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I have been re-reading Jeremiah, and pondering the boundaries for responsible activism, because -- as I said -- I am facing tough decisions about how to act morally and effectively in today's political and environmental context. Eco-Justice Ministries is involved in the tactical planning for several days of climate action in mid-May that will push the boundaries.
A global initiative, "Break Free from Fossil Fuels", is planning stepped-up protests in a dozen countries, including actions at seven locations in the United States. Denver, Colorado, is one of those locations. In the US, "Break Free is made up of strategically chosen actions from coast to coast -- targeting key fossil fuel infrastructure, putting direct pressure on decision-makers to keep fossil fuels in the ground, and pointing the way toward clean, renewable solutions." The events will, in some cases, be very confrontational, and will include civil disobedience.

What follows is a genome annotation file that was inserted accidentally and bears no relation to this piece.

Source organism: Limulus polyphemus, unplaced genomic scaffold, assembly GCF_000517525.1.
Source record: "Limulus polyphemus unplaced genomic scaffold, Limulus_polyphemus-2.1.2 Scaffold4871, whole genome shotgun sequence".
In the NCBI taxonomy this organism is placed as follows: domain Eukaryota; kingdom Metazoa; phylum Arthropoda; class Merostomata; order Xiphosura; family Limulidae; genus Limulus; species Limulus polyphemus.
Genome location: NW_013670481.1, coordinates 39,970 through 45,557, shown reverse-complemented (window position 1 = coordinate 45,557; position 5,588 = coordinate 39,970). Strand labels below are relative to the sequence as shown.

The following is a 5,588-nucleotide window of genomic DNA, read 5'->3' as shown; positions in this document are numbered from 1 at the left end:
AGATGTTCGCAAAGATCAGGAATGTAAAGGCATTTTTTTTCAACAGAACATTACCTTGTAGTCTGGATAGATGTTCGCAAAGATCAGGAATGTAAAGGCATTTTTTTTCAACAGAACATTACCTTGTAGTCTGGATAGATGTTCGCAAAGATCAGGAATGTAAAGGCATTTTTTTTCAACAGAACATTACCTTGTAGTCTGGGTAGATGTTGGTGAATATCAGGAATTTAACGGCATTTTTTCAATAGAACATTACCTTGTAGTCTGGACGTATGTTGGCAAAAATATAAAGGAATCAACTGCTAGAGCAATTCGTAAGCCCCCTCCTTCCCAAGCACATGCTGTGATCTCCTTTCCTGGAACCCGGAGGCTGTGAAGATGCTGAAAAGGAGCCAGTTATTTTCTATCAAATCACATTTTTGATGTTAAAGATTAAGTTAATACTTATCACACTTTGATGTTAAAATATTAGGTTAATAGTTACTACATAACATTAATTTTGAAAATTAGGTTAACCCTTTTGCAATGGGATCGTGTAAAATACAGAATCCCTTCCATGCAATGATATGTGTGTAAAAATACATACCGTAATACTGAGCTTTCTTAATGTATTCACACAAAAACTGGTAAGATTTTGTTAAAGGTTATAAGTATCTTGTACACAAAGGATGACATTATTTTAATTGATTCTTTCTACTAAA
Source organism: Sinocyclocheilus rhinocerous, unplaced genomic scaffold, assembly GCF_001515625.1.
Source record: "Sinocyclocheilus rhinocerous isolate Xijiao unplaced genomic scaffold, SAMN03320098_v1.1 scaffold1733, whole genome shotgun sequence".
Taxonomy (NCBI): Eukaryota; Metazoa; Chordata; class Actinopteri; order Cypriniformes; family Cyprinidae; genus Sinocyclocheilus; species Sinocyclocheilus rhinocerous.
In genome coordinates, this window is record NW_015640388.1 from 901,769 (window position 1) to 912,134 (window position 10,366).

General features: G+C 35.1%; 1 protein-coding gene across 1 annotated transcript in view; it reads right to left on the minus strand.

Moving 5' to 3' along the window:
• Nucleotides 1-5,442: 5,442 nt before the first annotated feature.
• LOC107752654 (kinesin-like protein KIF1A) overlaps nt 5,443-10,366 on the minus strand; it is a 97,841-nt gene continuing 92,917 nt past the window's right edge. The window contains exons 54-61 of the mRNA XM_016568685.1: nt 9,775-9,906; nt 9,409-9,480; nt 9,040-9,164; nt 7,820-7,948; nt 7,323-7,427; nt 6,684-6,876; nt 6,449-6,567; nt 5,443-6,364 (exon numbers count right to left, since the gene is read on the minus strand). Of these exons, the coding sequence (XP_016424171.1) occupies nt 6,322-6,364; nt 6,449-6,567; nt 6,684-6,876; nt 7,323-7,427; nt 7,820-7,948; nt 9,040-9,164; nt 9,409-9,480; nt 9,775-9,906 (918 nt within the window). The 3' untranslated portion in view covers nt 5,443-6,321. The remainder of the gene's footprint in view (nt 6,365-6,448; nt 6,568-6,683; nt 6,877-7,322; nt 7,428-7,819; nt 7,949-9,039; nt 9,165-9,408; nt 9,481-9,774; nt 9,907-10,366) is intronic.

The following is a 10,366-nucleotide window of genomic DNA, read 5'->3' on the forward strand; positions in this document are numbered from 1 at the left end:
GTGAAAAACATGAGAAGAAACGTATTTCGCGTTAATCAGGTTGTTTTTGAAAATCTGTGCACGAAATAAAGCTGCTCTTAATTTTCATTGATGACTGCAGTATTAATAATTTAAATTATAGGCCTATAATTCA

As I take part in planning these events, and as I reflect on how to engage the constituency of Eco-Justice Ministries, my moral imagination brings me back to Jeremiah, who felt called by God to confront and critique the powerful institutions of his time. Jeremiah recognized that his situation had gone beyond the place for civil conversation and incremental change. He chose to be creative, and offensive, and rude, and confrontational, because nothing else stood a chance of averting disaster.
The "Break Free" planning is the incentive for me to wrestle with how to act faithfully and prophetically. I know of others who wrestle with similar decisions about racial justice, or out-of-control political rhetoric, or other urgent issues.
I'd like to hear from you. Do you see Jeremiah as a helpful model for prophetic witness today? What boundaries do you recognize for faithful activism? Your input will be valuable as I continue these reflections.